1) Most folks I know who self-describe as future-oriented seem obsessed with the latest tech press releases. hey constantly circulate links on new tech gadget demos and analyses. Which might make sense if “the future” meant the next ten years. But if “the future” means the next century, this makes far less sense. Long term future oriented folk should focus on basic theory and long term trends, and pay little attention to daily tech fluctuations. Press-release-focused futurists seem more interested in affiliating with the idea that “tech is our future” than in actually understanding the future.
NBF – Deeper analysis is possible of press releases and new science announcements. It is possible to cast a wide net and determine what is potentially big enough to move the needle in terms of trajectory of the big picture.
2) Few ever gain fame in futurism on the basis of what they say about the future. Almost everyone “known” for thoughts on the future first gained status and notoriety in some other area, and then started being heard on the future. Folks who talk about the future but don’t have another status base are almost completely ignored. It seems that while positioning ourselves regarding the future, we like to affiliate with high status folks, but don’t see such future positions as conferring status.
NBF – mostly true
3) It is often said that futurists forecast big things to happen in twenty years because their careers will be done then, and they’ll suffer few consequences from mistaken forecasts. But human lifetimes are actually long enough to fit not one but three cycles of tested twenty year forecasts. People could make forecasts at age 20 that are checked at age 40, make another set of forecasts at 40 that are checked at age 60, and then make a third set of forecasts at age 60 that are checked at age 80. We could then pay special attention to the forecasts of eighty year olds who have had a good track record over three cycles of twenty year forecasts.
I will have a longer comment on Robin’s third point – there can be multiple overlapping cycles.
You can predictions for twenty years in the future with major revisions every 5 or ten years or even more frequently and new predictions can be added on a rolling basis.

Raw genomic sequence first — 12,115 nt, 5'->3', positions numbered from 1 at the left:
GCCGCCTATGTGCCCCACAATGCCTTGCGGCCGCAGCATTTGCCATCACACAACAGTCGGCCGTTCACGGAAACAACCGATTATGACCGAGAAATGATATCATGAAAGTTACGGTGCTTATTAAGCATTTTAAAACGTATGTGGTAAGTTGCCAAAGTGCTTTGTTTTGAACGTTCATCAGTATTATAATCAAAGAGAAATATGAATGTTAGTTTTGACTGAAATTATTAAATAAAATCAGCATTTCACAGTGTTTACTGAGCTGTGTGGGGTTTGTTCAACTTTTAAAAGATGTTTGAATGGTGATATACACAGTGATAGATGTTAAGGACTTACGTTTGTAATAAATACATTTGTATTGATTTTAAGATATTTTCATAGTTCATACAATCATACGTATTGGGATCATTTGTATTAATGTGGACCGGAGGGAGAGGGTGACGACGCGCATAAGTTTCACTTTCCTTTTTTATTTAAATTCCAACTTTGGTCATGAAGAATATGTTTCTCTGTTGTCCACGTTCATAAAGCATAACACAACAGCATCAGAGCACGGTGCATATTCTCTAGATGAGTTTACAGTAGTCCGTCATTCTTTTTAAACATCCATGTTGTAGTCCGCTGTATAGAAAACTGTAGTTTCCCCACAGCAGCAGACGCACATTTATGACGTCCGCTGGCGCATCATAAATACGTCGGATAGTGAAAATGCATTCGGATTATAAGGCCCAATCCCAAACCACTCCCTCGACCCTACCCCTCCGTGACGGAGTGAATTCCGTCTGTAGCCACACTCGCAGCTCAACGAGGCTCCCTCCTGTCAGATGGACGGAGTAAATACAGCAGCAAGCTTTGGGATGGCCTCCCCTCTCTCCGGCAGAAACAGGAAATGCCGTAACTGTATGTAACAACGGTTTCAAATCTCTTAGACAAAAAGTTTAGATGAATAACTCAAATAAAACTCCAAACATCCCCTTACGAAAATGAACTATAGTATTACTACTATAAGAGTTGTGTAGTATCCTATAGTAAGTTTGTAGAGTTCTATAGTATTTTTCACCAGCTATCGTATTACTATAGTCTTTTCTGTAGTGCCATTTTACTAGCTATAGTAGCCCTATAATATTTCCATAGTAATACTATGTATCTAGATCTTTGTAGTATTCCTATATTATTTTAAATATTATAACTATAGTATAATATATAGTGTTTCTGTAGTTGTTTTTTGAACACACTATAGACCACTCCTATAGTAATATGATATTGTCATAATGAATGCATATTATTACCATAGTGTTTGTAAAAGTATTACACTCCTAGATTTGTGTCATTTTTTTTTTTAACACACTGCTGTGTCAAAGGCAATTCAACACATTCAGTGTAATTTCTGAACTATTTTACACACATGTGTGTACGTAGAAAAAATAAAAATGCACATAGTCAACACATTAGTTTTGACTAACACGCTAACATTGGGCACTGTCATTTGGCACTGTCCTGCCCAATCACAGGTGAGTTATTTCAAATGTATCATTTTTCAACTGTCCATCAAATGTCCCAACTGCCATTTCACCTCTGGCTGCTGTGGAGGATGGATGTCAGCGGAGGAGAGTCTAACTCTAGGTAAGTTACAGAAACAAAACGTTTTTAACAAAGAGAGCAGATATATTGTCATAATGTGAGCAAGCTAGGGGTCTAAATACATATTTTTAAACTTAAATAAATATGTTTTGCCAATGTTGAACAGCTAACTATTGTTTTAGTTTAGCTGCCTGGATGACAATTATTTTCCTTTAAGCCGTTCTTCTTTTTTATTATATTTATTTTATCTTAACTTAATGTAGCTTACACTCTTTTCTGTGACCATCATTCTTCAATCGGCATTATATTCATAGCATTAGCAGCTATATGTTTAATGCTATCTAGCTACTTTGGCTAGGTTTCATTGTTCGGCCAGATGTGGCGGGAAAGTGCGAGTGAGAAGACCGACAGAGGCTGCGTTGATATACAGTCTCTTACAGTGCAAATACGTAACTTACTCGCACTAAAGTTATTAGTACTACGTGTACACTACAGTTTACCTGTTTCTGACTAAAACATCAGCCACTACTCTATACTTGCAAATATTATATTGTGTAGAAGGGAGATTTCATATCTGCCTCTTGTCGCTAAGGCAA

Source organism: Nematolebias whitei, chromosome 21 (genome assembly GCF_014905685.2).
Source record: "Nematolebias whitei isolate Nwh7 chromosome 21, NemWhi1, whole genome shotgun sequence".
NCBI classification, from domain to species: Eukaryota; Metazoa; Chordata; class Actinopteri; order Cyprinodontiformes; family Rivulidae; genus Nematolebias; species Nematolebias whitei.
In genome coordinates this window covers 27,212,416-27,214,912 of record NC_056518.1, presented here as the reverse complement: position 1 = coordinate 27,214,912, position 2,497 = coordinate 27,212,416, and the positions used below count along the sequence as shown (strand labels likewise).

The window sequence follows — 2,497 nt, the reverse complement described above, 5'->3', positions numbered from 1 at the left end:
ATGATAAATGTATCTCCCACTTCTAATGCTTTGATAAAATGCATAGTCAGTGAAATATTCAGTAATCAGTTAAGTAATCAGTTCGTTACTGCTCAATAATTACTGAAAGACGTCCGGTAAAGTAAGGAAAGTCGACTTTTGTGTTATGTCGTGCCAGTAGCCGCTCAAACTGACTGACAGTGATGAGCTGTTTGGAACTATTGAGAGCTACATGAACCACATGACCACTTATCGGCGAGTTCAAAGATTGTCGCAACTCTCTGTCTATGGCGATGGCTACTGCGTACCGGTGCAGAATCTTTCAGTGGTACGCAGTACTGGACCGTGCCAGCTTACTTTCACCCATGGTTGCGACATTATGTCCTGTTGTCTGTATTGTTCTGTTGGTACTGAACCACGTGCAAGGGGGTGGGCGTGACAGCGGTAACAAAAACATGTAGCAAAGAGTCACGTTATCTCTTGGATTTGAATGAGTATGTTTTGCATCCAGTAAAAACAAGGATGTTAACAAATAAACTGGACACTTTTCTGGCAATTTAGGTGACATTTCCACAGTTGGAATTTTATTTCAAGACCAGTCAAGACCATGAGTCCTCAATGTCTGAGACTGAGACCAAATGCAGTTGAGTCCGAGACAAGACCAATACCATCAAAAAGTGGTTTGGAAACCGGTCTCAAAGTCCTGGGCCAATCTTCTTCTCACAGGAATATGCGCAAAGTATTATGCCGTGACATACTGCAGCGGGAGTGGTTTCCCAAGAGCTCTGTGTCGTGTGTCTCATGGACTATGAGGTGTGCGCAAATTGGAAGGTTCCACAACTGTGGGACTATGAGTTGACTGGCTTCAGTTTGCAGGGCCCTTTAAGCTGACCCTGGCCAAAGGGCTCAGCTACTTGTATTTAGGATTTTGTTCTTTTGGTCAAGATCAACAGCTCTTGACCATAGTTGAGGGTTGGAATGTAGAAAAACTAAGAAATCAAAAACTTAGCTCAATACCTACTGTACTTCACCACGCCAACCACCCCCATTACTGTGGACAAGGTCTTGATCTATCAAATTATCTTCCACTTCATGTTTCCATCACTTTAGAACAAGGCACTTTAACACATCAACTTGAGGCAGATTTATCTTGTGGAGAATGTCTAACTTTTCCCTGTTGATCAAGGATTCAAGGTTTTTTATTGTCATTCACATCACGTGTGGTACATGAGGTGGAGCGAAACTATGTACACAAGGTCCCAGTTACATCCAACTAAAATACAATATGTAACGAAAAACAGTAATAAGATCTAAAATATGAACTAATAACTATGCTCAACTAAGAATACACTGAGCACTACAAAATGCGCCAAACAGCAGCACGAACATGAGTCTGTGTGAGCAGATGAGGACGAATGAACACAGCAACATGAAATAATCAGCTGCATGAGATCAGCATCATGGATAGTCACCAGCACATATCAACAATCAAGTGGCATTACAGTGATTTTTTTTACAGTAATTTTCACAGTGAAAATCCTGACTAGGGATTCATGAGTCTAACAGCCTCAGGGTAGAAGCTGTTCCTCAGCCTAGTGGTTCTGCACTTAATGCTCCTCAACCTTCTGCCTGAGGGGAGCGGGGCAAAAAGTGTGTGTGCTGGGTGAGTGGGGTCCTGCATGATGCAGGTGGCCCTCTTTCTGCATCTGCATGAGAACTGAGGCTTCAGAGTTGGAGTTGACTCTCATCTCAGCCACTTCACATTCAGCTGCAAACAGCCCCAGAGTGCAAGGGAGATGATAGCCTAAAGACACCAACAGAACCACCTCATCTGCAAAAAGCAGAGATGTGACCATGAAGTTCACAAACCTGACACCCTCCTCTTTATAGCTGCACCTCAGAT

It is difficult and time consuming to make a high volume of accurate and non-trivial predictions. (from my experience as a futurist and predictor)
By keeping in tune with current developments and the current large scale view of the world it is possible to determine what are the high impact trends.
Looking at the current world and trying to regress back 5 or ten years or 20 years to pull out what should have been the most useful predictions. Is a difficult but instructive exercise.
If someone was asking what will be the most important technology for 2016, 2021, 2026, 2031, then it would be good to answer what was the most important technology for 2011 that made the most difference since 2006, 2001, 1996, 1991.
also adding one word in the question changes the answers.
If someone was asking what will be the most important NEW technology for 2016, 2021, 2026, 2031, then it would be good to answer what was the most important NEW technology for 2011 that made the most difference since 2006, 2001, 1996, 1991. (have to add explanation) The technology could not have been commercialized yet in the year it was predicted.
also changing the scope from technology to societal change is major difference.
If someone was asking what will be the most important societal change for 2016, 2021, 2026, 2031, then it would be good to answer what was the most important societal change for 2011 that made the most difference since 2006, 2001, 1996, 1991.
also there would be a difference between what is the biggest change as perceived by most people versus what is biggest impact on business or on geopolitics or on economics or on science or on an industry.
Having the right questions with the right definitions and qualifiers is important. Being able to produce the historical analysis would be relevant for a projection into the future. You can accurately trend out the projections until that area hits a disruption big enough that the macrotrend becomes invalid. You have to have done enough analysis to have identified the accurate and relevant trends.
You can analyze the quality and usefulness of predictions by whether they are falsifiable with a regression. If they are accurate enough to be a guide that eliminates other scenarios. Some technology predictions may be falsifiable in the year that they are made. Something already happened but was not known by the predictor. The prediction is predicated on a worldview that is inaccurate.
Brian Wang is a Futurist Thought Leader and a popular Science blogger with 1 million readers per month. His blog Nextbigfuture.com is ranked #1 Science News Blog. It covers many disruptive technology and trends including Space, Robotics, Artificial Intelligence, Medicine, Anti-aging Biotechnology, and Nanotechnology.
Known for identifying cutting edge technologies, he is currently a Co-Founder of a startup and fundraiser for high potential early-stage companies. He is the Head of Research for Allocations for deep technology investments and an Angel Investor at Space Angels.
A frequent speaker at corporations, he has been a TEDx speaker, a Singularity University speaker and guest at numerous interviews for radio and podcasts. He is open to public speaking and advising engagements.